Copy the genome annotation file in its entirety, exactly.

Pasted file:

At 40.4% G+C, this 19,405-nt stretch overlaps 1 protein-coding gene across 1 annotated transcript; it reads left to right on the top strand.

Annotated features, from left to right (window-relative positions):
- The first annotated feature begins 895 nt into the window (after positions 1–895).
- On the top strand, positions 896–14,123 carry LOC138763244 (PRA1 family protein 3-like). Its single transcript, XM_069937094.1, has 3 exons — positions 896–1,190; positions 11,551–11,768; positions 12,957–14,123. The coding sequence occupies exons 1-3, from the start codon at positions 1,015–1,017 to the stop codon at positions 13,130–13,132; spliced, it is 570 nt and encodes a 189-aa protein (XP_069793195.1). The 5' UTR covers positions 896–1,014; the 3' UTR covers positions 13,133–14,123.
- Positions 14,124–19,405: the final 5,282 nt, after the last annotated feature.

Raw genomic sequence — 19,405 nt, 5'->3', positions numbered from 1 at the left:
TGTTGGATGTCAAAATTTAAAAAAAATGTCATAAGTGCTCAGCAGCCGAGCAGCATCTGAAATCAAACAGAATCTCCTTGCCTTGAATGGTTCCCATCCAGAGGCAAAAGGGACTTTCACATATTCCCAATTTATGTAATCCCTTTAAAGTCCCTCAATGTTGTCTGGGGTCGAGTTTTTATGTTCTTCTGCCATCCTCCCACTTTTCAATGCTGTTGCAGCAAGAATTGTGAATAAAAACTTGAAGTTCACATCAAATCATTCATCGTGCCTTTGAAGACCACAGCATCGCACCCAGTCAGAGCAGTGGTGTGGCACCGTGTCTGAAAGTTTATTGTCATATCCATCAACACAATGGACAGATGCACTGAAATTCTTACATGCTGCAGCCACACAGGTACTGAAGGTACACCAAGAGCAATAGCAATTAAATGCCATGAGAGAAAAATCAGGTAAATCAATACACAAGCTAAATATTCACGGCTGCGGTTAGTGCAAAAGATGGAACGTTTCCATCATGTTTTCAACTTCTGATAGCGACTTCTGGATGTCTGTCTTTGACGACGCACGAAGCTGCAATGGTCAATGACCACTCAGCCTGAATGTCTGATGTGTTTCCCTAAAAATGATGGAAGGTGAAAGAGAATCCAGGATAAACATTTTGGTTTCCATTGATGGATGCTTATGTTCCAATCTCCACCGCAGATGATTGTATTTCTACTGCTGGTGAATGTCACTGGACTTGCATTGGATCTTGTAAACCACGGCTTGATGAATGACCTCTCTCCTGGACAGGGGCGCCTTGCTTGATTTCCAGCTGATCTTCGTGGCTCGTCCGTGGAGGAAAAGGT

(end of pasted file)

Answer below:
At 40.4% G+C, this 19,405-nt stretch overlaps 1 protein-coding gene across 1 annotated transcript; it reads left to right on the top strand.

Annotated features, from left to right (window-relative positions):
- The first annotated feature begins 895 nt into the window (after positions 1–895).
- On the top strand, positions 896–14,123 carry LOC138763244 (PRA1 family protein 3-like). Its single transcript, XM_069937094.1, has 3 exons — positions 896–1,190; positions 11,551–11,768; positions 12,957–14,123. The coding sequence occupies exons 1-3, from the start codon at positions 1,015–1,017 to the stop codon at positions 13,130–13,132; spliced, it is 570 nt and encodes a 189-aa protein (XP_069793195.1). The 5' UTR covers positions 896–1,014; the 3' UTR covers positions 13,133–14,123.
- Positions 14,124–19,405: the final 5,282 nt, after the last annotated feature.

Raw genomic sequence — 19,405 nt, 5'->3', positions numbered from 1 at the left:
TGTTGGATGTCAAAATTTAAAAAAAATGTCATAAGTGCTCAGCAGCCGAGCAGCATCTGAAATCAAACAGAATCTCCTTGCCTTGAATGGTTCCCATCCAGAGGCAAAAGGGACTTTCACATATTCCCAATTTATGTAATCCCTTTAAAGTCCCTCAATGTTGTCTGGGGTCGAGTTTTTATGTTCTTCTGCCATCCTCCCACTTTTCAATGCTGTTGCAGCAAGAATTGTGAATAAAAACTTGAAGTTCACATCAAATCATTCATCGTGCCTTTGAAGACCACAGCATCGCACCCAGTCAGAGCAGTGGTGTGGCACCGTGTCTGAAAGTTTATTGTCATATCCATCAACACAATGGACAGATGCACTGAAATTCTTACATGCTGCAGCCACACAGGTACTGAAGGTACACCAAGAGCAATAGCAATTAAATGCCATGAGAGAAAAATCAGGTAAATCAATACACAAGCTAAATATTCACGGCTGCGGTTAGTGCAAAAGATGGAACGTTTCCATCATGTTTTCAACTTCTGATAGCGACTTCTGGATGTCTGTCTTTGACGACGCACGAAGCTGCAATGGTCAATGACCACTCAGCCTGAATGTCTGATGTGTTTCCCTAAAAATGATGGAAGGTGAAAGAGAATCCAGGATAAACATTTTGGTTTCCATTGATGGATGCTTATGTTCCAATCTCCACCGCAGATGATTGTATTTCTACTGCTGGTGAATGTCACTGGACTTGCATTGGATCTTGTAAACCACGGCTTGATGAATGACCTCTCTCCTGGACAGGGGCGCCTTGCTTGATTTCCAGCTGATCTTCGTGGCTCGTCCGTGGAGGAAAAGGT